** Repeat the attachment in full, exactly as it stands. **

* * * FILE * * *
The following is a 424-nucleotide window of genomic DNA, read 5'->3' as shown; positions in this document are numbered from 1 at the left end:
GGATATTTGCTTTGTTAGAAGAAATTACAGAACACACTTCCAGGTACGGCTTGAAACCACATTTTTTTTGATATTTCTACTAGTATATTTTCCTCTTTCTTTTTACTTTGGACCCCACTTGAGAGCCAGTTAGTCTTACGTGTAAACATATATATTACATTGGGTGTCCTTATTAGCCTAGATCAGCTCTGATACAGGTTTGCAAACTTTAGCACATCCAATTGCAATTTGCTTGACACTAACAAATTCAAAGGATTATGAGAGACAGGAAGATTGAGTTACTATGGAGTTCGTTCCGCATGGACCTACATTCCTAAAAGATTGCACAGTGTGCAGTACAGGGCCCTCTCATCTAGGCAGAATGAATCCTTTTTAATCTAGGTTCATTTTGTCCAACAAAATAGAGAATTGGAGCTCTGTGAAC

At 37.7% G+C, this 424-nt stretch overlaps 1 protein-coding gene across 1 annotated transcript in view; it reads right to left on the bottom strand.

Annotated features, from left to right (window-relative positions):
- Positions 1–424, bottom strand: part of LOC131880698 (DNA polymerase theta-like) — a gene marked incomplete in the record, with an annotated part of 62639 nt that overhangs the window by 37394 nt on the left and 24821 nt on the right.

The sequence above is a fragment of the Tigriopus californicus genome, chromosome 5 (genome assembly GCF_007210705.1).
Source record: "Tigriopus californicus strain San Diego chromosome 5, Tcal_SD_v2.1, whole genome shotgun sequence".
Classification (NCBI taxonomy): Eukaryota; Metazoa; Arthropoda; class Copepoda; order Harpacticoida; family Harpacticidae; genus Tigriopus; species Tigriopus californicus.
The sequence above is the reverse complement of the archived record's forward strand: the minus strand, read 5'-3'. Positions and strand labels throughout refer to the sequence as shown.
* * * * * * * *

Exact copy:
The following is a 424-nucleotide window of genomic DNA, read 5'->3' as shown; positions in this document are numbered from 1 at the left end:
GGATATTTGCTTTGTTAGAAGAAATTACAGAACACACTTCCAGGTACGGCTTGAAACCACATTTTTTTTGATATTTCTACTAGTATATTTTCCTCTTTCTTTTTACTTTGGACCCCACTTGAGAGCCAGTTAGTCTTACGTGTAAACATATATATTACATTGGGTGTCCTTATTAGCCTAGATCAGCTCTGATACAGGTTTGCAAACTTTAGCACATCCAATTGCAATTTGCTTGACACTAACAAATTCAAAGGATTATGAGAGACAGGAAGATTGAGTTACTATGGAGTTCGTTCCGCATGGACCTACATTCCTAAAAGATTGCACAGTGTGCAGTACAGGGCCCTCTCATCTAGGCAGAATGAATCCTTTTTAATCTAGGTTCATTTTGTCCAACAAAATAGAGAATTGGAGCTCTGTGAAC

At 37.7% G+C, this 424-nt stretch overlaps 1 protein-coding gene across 1 annotated transcript in view; it reads right to left on the bottom strand.

Annotated features, from left to right (window-relative positions):
- Positions 1–424, bottom strand: part of LOC131880698 (DNA polymerase theta-like) — a gene marked incomplete in the record, with an annotated part of 62639 nt that overhangs the window by 37394 nt on the left and 24821 nt on the right.

The sequence above is a fragment of the Tigriopus californicus genome, chromosome 5 (genome assembly GCF_007210705.1).
Source record: "Tigriopus californicus strain San Diego chromosome 5, Tcal_SD_v2.1, whole genome shotgun sequence".
Classification (NCBI taxonomy): Eukaryota; Metazoa; Arthropoda; class Copepoda; order Harpacticoida; family Harpacticidae; genus Tigriopus; species Tigriopus californicus.
The sequence above is the reverse complement of the archived record's forward strand: the minus strand, read 5'-3'. Positions and strand labels throughout refer to the sequence as shown.